Unfortunately, I suspect that we will find that the next round of SHDF lacks any encouragement to achieve the best possible retrofit for the building in question. It is not likely to exclude external wall insulation projects for example, so we may find that properties will be insulated well below the standard that they are capable of. Who will be checking?
Finally, we are finding that there are disturbingly different specifications for very similar homes to achieve the same 50 kWh/m2y across different projects in the first round. Some are finding they need to include high performance wall, roof and floor insulation, new triple glazed windows and heat recovery ventilation to meet the standards, whilst others are looking at modest wall and roof insulation, no floor insulation, no heat recovery ventilation and a modest windows spec.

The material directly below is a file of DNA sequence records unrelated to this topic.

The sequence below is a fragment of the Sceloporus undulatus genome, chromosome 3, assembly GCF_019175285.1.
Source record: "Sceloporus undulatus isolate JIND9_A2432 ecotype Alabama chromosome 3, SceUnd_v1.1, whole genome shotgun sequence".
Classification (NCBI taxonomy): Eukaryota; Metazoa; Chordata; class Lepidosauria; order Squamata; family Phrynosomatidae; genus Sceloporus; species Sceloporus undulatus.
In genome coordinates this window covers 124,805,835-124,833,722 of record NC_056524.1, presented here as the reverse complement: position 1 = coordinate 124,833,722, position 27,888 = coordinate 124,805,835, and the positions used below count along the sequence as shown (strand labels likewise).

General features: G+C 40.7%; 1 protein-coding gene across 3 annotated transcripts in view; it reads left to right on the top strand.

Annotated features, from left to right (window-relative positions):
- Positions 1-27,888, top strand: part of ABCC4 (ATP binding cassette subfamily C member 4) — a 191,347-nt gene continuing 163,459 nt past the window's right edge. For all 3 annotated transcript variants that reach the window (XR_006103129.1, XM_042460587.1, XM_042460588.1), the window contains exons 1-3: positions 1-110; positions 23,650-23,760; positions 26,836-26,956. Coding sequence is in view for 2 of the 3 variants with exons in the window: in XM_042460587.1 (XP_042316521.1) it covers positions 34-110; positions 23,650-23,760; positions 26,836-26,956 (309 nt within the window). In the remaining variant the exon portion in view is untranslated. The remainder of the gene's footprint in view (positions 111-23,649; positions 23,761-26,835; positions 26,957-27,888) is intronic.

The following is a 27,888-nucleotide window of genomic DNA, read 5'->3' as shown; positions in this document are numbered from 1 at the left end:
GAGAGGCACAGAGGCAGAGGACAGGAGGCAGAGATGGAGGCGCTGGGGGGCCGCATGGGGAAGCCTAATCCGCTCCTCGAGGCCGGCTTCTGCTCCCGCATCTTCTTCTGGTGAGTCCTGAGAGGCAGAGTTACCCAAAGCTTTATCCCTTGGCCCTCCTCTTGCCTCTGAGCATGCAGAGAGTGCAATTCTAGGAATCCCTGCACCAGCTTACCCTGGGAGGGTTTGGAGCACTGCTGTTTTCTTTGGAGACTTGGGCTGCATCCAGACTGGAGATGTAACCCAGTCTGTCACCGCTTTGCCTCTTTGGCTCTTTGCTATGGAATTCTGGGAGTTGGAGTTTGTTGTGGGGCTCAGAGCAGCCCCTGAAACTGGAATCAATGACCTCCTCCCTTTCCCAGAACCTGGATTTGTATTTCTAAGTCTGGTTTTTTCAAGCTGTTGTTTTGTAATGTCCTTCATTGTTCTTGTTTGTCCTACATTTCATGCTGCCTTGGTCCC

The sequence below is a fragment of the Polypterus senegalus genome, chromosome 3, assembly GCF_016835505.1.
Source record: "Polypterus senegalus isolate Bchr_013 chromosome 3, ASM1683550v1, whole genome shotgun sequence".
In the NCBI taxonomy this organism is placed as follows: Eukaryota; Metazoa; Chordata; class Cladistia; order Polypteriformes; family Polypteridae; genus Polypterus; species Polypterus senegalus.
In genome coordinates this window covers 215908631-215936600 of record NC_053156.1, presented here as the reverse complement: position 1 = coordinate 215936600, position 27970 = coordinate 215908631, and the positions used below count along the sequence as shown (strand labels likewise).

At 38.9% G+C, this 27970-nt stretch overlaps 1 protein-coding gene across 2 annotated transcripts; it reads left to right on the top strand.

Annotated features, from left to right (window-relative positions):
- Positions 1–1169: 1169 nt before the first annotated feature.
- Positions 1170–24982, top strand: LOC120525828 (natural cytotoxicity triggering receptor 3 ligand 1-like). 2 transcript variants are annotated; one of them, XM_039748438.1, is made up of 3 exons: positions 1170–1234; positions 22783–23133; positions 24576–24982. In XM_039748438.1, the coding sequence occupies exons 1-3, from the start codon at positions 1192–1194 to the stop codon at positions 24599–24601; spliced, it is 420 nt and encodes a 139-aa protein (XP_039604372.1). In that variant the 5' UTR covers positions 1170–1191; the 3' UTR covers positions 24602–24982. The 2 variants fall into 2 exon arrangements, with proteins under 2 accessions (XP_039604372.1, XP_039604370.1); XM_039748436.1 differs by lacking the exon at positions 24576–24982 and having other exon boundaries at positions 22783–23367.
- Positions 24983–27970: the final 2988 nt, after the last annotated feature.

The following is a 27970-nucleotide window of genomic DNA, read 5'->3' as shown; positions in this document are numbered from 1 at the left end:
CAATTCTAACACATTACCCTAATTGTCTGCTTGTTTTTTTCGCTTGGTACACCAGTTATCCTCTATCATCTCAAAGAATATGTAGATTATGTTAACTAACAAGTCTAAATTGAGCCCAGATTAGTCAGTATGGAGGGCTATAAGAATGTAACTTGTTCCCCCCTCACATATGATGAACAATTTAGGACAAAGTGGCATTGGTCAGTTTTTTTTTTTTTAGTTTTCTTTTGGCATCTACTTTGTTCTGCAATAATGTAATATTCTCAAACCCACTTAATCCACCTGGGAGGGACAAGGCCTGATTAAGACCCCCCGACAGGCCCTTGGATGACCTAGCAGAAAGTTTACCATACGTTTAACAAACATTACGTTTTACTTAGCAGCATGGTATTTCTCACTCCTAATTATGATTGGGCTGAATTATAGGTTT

Effective building performance monitoring
What’s causing the discrepancy? Well, we’re not sure, but clearly, it needs looking into. For a start, there seems to be absolutely no effort made by BEIS to check the calculations which drive the specification for the 50 kWh/m2yr. These projects all must include metering and monitoring for a post-retrofit period, so the proof of the pudding will be in the eating… if we ever get to see the reports! It certainly won’t get sorted out before the next round with the new target of 90 kWh/m2yr, which doesn’t bode well.
All in all, I think it’s a good idea to have a higher target to allow a wider range of homes to be retrofit, and Enhabit will certainly be working diligently to get those hard-to-treat projects to the best possible standard that they can achieve, but I would question: What is to stop others taking the path of least resistance?
Dr Sarah Price, Associate Director of Building Physics, Enhabit